Evolution of MBA pedagogy
Dinesh Singh is Director, Student Engagement with Sunstone Business School. He primarily manages student experience and course facilitation at Sunstone Business School. He is also involved in counselling students at the time of admissions.
Dinesh spent significant time as a consultant with McKinsey & Co, based out of their Pittsburgh offices in the US. While at McKinsey, he worked with Fortune 500 companies as a strategy consultant and helped companies design their go-to-market strategies. Dinesh is a graduate from IIT Kanpur and MBA from Cornell University.
While MBA needs to evolve to keep pace with the changing environment, the goals to a large extent remain the same – to create future business leaders. The focus of pedagogy is to create strong self-belief in the students. This self-belief enables them to solve complex problems using their experience and knowledge, most importantly to “get the job done”.
The pedagogy also needs to create more “market ready” entrepreneurs, leaders and managers. In this recent article, Dr. Srikanth Datar of Harvard Business School says:
“Schools also seem to have lost it where practical skills is concerned”
Our pedagogy at Sunstone Business School relies on three important pillars: redefining faculty as a consultant and coach rather than a lecturer, use of workplace for instantly experimenting with the learning, and use of technology for repository and collaboration.
Faculty as a consultant and coach:
We have embraced a “Problem Based Learning” curriculum. This is an approach in research over the last 20 years and has seen usage at Stanford, Ohio and some other colleges. I often define this as a bigger, broader canvas than a “case” to paint on. While a typical case is designed for 1-2 hours of classroom participation, a problem can span weeks. These problems represent a business problem or an activity which students work on. For example, making a business plan is a business problem. The faculty in this approach takes the role of mentor and coaching to solve the problem. We have seen this allows the students to constantly see the big picture and connect the dots.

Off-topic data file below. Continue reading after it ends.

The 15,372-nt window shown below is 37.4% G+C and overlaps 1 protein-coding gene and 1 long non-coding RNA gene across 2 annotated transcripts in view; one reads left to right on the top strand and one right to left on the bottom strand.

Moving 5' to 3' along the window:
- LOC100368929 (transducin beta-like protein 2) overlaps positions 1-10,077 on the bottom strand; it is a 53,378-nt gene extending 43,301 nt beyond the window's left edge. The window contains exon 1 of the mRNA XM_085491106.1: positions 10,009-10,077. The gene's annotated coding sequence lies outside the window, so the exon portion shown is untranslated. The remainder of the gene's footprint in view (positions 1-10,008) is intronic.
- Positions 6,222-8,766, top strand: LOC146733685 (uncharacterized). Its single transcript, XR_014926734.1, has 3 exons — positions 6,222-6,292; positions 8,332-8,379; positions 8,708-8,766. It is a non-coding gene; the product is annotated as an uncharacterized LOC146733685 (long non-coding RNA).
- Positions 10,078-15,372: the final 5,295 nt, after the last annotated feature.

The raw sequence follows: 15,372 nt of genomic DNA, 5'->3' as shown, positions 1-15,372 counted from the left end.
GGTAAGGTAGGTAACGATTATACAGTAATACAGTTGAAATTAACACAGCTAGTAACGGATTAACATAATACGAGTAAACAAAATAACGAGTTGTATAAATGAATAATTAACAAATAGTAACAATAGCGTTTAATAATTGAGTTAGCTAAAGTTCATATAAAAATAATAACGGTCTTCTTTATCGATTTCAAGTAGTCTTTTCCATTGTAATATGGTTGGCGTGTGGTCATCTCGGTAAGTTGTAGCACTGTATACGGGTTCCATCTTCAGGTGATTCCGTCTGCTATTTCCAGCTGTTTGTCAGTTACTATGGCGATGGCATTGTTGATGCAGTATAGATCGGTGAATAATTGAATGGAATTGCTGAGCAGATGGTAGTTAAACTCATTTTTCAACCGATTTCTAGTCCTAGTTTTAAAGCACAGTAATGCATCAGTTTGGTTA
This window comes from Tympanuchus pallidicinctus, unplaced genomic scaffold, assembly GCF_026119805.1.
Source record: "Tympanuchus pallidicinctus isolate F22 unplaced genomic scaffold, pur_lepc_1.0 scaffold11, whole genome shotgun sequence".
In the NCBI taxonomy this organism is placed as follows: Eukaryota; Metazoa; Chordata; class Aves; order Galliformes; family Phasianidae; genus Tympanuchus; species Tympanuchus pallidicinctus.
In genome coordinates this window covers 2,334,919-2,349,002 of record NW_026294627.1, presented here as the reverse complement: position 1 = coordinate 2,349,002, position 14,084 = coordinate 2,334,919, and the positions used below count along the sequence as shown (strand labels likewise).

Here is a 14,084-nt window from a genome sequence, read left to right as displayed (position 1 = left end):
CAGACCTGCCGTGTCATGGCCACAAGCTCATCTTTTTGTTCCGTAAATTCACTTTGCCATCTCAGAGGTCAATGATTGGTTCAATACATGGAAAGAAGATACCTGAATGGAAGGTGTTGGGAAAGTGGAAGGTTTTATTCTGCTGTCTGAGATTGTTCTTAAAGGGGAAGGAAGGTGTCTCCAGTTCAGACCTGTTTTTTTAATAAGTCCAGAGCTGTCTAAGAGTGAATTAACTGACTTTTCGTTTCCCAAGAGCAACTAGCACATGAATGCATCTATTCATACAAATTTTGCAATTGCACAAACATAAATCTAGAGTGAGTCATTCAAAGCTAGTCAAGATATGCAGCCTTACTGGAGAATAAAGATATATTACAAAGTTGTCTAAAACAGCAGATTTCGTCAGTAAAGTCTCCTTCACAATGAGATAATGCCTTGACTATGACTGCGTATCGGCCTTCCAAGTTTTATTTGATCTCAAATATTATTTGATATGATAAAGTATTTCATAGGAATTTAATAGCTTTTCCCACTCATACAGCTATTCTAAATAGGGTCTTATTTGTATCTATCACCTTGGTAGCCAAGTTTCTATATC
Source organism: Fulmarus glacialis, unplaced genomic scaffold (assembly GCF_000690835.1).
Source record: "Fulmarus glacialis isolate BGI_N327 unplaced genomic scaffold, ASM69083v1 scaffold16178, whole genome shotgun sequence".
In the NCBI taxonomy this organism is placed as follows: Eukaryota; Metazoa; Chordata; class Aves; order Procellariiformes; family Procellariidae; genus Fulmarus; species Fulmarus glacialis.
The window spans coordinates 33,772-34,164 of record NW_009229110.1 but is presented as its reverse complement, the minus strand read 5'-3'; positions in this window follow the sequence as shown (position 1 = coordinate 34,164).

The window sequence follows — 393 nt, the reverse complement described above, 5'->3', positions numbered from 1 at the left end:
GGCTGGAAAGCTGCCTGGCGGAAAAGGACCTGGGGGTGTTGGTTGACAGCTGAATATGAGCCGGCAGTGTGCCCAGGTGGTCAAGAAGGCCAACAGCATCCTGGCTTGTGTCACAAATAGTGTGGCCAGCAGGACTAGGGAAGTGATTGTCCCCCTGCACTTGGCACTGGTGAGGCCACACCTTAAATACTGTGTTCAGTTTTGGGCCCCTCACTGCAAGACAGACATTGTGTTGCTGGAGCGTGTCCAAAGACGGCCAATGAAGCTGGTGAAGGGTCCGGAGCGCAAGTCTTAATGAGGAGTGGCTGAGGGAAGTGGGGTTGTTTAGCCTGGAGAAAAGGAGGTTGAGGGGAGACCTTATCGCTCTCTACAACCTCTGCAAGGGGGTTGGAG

Use of workplace as a learning playground:
A recent article talks about “FIELD”, a new initiative by Harvard to send students for a week inside companies. One learns the most while on the job. (This BTW, is expected to increase the cost of the program by another 5-10%). We have adopted a pedagogy that builds on working professionals’ experiences. We constantly use existing company as a reference point to understand business. We want to use a FIELD-like experience for the whole year rather than 1 week!
Use of technology for collaboration:
We use technology for “social learning”, i.e. learning from each other in a fun, lightweight environment. This includes collaborative problem solving, connecting to each other as people and fellow team members and accessing a large knowledge repository. Very similar to what one would do in business. This, blended with physical contact programs provides the right kind of interaction between students, faculty and industry.
Our pedagogy focus is on “being”->”applying”->”knowing” rather than the traditional “knowing”->”applying”->”being”. Our belief is that this will impart the right combination of execution and management skills to create future leaders for our industry.